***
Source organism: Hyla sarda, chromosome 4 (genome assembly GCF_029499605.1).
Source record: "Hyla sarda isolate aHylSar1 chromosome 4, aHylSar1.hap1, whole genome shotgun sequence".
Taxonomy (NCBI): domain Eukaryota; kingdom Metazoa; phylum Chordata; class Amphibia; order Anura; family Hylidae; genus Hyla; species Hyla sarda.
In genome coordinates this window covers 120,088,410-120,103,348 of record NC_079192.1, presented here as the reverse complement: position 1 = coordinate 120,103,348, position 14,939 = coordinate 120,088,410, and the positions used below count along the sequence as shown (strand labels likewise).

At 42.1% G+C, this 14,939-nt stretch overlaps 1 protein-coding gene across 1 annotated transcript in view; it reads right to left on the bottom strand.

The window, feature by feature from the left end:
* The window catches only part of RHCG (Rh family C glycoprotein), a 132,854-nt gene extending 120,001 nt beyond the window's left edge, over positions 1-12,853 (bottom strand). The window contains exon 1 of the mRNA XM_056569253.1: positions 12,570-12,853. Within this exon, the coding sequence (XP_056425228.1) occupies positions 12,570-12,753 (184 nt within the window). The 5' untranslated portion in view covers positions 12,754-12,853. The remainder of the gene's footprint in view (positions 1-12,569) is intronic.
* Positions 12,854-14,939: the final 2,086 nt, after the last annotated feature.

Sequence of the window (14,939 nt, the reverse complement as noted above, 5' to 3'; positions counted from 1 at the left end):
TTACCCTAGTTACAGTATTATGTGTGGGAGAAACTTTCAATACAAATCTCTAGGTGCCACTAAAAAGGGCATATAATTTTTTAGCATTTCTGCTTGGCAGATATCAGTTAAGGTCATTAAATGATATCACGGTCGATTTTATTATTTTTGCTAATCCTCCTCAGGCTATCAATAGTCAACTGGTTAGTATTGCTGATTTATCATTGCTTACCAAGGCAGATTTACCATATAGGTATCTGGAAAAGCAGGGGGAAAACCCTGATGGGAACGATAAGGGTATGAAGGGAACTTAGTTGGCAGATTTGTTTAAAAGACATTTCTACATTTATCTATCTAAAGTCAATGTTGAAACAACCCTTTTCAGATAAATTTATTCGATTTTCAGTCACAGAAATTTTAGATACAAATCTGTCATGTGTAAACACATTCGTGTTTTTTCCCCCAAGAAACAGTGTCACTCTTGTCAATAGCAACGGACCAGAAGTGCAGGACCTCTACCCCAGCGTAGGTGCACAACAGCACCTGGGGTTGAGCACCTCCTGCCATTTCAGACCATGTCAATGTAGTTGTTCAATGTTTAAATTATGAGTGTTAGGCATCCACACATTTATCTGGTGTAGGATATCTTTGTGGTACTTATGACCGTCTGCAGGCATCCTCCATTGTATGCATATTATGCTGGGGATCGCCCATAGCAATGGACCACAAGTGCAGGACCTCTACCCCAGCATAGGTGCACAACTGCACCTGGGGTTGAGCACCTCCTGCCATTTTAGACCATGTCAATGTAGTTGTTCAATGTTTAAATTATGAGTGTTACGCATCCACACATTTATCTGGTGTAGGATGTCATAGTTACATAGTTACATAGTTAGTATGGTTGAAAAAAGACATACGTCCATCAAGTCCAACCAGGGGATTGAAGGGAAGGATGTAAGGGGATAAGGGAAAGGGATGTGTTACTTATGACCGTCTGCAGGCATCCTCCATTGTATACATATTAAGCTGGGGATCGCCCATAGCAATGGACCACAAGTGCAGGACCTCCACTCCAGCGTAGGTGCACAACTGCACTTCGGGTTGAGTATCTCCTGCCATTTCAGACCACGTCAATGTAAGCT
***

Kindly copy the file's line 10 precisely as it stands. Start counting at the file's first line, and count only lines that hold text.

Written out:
TTACCCTAGTTACAGTATTATGTGTGGGAGAAACTTTCAATACAAATCTCTAGGTGCCACTAAAAAGGGCATATAATTTTTTAGCATTTCTGCTTGGCAGATATCAGTTAAGGTCATTAAATGATATCACGGTCGATTTTATTATTTTTGCTAATCCTCCTCAGGCTATCAATAGTCAACTGGTTAGTATTGCTGATTTATCATTGCTTACCAAGGCAGATTTACCATATAGGTATCTGGAAAAGCAGGGGGAAAACCCTGATGGGAACGATAAGGGTATGAAGGGAACTTAGTTGGCAGATTTGTTTAAAAGACATTTCTACATTTATCTATCTAAAGTCAATGTTGAAACAACCCTTTTCAGATAAATTTATTCGATTTTCAGTCACAGAAATTTTAGATACAAATCTGTCATGTGTAAACACATTCGTGTTTTTTCCCCCAAGAAACAGTGTCACTCTTGTCAATAGCAACGGACCAGAAGTGCAGGACCTCTACCCCAGCGTAGGTGCACAACAGCACCTGGGGTTGAGCACCTCCTGCCATTTCAGACCATGTCAATGTAGTTGTTCAATGTTTAAATTATGAGTGTTAGGCATCCACACATTTATCTGGTGTAGGATATCTTTGTGGTACTTATGACCGTCTGCAGGCATCCTCCATTGTATGCATATTATGCTGGGGATCGCCCATAGCAATGGACCACAAGTGCAGGACCTCTACCCCAGCATAGGTGCACAACTGCACCTGGGGTTGAGCACCTCCTGCCATTTTAGACCATGTCAATGTAGTTGTTCAATGTTTAAATTATGAGTGTTACGCATCCACACATTTATCTGGTGTAGGATGTCATAGTTACATAGTTACATAGTTAGTATGGTTGAAAAAAGACATACGTCCATCAAGTCCAACCAGGGGATTGAAGGGAAGGATGTAAGGGGATAAGGGAAAGGGATGTGTTACTTATGACCGTCTGCAGGCATCCTCCATTGTATACATATTAAGCTGGGGATCGCCCATAGCAATGGACCACAAGTGCAGGACCTCCACTCCAGCGTAGGTGCACAACTGCACTTCGGGTTGAGTATCTCCTGCCATTTCAGACCACGTCAATGTAAGCT